Our doctor copied us on the new test orders for our son. He had already sent them to the office where they would be done. I knew there was a long wait for appointments at this new office. So I called to get us booked.
I spoke to the scheduler and read her the orders I had. I tried to impress upon her how quickly we needed to get scheduled and why. She just as quickly told me she couldn’t do it unless she had original paperwork from the referring doctor. As soon as that was received, I could call back.
I "politely informed" her that they should have received such a copy. I was irritated at her dismissive tone. I was put on hold. When she finally came back on the line, she had found the orders. But for some reason still kept refusing to set up the appointment.
Finally, I called our doctor’s office and asked them to intervene. I should not have had to bother my doctor’s staff to help me get an appointment scheduled at another office where he had referred us!
Poor customer service. It’s not uncommon anymore. Healthcare offices are really busy. We as customers get the short end of it. So, I got to wondering if I had contributed to the bad outcome. And if so, what should I have done differently?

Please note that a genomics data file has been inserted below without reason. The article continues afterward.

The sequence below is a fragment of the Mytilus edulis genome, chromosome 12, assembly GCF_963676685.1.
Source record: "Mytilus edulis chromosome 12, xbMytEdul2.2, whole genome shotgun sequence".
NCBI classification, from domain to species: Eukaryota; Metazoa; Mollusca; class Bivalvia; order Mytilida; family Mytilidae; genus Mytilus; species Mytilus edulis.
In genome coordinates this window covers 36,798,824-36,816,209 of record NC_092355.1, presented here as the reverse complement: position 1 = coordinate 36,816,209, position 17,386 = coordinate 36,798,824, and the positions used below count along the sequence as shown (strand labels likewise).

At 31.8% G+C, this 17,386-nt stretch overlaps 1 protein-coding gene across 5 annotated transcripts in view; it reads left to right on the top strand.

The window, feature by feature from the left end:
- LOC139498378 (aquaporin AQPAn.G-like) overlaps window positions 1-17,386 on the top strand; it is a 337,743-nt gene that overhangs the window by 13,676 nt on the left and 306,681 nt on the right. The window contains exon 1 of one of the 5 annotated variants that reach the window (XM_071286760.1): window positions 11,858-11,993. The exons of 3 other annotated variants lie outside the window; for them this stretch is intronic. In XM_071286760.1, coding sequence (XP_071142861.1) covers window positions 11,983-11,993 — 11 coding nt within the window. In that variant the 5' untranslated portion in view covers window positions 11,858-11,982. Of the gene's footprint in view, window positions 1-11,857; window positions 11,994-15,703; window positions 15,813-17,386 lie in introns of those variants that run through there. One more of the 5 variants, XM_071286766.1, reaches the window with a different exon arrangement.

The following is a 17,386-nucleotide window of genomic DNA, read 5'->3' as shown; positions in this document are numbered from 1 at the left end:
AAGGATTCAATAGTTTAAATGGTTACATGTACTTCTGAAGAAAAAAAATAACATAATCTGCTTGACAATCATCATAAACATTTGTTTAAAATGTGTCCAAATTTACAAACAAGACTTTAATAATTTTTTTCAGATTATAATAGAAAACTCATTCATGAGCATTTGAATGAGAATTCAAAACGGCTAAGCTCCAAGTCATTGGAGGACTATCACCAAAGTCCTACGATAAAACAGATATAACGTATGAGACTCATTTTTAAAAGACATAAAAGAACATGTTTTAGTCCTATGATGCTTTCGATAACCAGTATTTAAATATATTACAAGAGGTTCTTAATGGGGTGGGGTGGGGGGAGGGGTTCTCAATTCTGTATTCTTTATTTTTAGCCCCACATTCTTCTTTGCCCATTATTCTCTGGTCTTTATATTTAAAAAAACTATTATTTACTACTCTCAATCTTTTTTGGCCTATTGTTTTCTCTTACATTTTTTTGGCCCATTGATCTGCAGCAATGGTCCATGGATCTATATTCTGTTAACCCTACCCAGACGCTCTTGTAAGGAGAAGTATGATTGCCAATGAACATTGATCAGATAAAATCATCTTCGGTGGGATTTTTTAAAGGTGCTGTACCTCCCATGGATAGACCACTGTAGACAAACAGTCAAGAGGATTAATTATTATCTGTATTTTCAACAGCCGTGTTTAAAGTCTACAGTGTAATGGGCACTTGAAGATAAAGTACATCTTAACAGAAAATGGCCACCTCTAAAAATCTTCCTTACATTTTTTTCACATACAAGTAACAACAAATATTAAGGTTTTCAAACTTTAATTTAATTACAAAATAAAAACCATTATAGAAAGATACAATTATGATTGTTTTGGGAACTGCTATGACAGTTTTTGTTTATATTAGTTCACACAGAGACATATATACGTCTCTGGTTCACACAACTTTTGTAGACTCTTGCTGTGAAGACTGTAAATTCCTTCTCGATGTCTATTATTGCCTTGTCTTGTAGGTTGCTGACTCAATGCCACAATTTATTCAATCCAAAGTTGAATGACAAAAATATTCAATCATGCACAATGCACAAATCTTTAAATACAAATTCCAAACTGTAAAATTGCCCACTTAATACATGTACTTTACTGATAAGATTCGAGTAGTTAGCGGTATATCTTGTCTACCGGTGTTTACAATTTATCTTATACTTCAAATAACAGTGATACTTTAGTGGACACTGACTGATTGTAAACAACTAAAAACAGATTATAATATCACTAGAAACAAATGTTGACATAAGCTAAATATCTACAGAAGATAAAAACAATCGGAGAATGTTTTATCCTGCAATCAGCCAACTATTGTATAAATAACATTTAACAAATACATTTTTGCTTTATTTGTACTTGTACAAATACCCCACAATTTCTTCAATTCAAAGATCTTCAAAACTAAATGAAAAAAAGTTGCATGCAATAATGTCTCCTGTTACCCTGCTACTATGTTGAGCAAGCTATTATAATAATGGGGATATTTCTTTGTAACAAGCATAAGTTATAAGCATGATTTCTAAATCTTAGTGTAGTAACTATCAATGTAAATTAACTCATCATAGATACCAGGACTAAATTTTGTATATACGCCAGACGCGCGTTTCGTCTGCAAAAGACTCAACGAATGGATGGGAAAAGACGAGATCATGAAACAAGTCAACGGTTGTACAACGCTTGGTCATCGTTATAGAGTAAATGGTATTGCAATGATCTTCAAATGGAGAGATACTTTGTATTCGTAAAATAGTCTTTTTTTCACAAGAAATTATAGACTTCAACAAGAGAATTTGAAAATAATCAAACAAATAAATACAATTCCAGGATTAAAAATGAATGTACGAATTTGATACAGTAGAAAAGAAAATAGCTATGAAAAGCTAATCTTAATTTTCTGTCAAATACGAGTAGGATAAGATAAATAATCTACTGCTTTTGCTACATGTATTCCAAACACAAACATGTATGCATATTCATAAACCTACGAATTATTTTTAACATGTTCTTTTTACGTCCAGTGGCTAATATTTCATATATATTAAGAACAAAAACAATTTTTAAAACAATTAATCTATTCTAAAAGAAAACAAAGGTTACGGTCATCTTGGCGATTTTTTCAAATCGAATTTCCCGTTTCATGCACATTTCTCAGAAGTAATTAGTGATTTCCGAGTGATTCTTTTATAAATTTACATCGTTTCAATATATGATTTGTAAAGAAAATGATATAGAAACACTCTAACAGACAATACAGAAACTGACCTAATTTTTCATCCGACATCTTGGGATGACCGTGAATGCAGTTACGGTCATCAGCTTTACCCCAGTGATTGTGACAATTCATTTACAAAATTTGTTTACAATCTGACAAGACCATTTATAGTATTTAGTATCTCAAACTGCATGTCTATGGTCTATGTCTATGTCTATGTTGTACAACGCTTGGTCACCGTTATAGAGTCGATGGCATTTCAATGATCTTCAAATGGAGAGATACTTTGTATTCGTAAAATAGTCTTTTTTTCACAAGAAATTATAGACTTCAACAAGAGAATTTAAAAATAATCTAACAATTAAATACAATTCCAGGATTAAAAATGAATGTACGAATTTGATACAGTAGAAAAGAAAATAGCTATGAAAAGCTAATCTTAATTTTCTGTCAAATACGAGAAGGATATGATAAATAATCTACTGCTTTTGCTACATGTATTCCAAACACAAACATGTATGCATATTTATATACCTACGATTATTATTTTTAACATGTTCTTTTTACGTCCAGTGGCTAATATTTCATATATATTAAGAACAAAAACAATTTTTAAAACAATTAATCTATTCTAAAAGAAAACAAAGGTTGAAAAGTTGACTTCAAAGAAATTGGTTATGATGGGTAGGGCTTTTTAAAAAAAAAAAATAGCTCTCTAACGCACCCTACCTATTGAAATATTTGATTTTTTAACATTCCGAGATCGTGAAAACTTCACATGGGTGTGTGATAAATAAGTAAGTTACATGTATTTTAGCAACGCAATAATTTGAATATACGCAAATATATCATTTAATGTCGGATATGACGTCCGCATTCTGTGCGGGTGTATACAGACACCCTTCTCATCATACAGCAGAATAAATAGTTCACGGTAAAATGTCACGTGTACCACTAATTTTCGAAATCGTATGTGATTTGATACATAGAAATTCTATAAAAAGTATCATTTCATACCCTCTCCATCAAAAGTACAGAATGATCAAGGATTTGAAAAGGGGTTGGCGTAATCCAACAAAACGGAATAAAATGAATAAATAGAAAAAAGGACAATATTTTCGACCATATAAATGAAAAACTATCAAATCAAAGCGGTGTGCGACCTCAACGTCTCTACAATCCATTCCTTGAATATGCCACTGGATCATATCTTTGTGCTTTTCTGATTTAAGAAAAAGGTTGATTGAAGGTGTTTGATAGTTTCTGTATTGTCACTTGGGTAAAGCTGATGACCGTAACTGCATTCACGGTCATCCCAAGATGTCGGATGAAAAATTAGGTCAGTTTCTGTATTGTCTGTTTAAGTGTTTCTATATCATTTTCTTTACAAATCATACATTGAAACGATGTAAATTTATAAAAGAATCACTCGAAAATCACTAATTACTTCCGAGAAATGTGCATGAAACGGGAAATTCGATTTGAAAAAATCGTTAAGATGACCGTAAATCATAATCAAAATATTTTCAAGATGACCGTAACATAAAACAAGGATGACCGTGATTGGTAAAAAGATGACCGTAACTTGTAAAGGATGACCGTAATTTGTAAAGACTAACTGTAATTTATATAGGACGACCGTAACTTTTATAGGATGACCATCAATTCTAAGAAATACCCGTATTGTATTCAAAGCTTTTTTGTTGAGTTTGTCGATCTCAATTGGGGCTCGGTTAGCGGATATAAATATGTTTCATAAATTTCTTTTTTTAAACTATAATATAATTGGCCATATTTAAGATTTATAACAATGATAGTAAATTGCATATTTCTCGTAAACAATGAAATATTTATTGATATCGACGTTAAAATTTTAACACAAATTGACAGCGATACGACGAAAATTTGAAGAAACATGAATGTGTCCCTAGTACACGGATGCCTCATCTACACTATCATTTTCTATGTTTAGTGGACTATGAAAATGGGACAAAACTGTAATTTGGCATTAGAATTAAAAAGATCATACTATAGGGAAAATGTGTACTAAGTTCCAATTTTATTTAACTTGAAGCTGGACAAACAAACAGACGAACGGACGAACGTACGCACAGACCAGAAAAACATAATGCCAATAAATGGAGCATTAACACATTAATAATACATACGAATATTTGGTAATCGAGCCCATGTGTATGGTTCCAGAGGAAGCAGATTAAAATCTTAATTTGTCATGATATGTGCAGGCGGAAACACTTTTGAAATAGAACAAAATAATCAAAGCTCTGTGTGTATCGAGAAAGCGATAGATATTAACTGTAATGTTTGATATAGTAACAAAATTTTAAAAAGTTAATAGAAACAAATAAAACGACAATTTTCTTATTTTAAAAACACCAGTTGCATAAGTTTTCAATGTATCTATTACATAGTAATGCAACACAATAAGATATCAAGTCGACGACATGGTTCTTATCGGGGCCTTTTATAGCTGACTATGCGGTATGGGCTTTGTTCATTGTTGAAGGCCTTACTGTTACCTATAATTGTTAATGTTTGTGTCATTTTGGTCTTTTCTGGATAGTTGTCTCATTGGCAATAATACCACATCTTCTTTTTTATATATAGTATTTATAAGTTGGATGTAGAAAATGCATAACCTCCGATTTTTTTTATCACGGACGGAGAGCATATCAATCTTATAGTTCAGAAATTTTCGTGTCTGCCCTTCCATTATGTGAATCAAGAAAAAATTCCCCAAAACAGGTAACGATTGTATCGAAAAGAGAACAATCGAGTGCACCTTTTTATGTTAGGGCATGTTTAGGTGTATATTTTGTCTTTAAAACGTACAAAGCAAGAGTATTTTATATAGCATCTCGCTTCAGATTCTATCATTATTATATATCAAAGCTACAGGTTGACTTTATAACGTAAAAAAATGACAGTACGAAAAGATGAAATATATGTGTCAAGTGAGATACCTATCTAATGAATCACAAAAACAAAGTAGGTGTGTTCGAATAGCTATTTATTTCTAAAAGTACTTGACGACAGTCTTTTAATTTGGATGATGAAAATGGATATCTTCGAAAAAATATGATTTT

Thinking back, I realized I was tense calling the office. I didn’t know them but wanted my son to get services as soon as possible. I didn’t mention that the orders had already been sent to them. His doctor had told us there would be a wait. I thought I could maybe change that by telling them what and why.
I missed the “I hear this from everybody” tone of voice the scheduler had. I missed that she told me right off she had to have original orders with no offer to go see if they had them. The tone of voice I used to ‘politely inform’ her probably sounded a bit offensive and demanding. I was frustrated at that point and felt disrespected. There was no way she was going to assist me after that.
I probably could have eased the situation, but I didn’t. So here is the list of ideas I came up with for my one-man customer service improvement project. There are many more.
There are also times when you have to move up the chain to get resolution:
Try to fix it on the front end and maybe you won’t end up like I did, having to make 3 calls to get 1 appointment and waste our own doctor’s staff time to help.
Here’s a video on Talking with Your Doctor Effectively that might also help.
Making the decision to use medication to help manage our child’s disabilities was a complex decision. A hard decision to make. There are advantages and risks. For our son, it has made a huge difference.
Medical supplies are a funny thing. Some items we get with ease and they start to pile up. Others seem near impossible to get our hands on. Here are some tips to help make sure that your child has the supplies they need.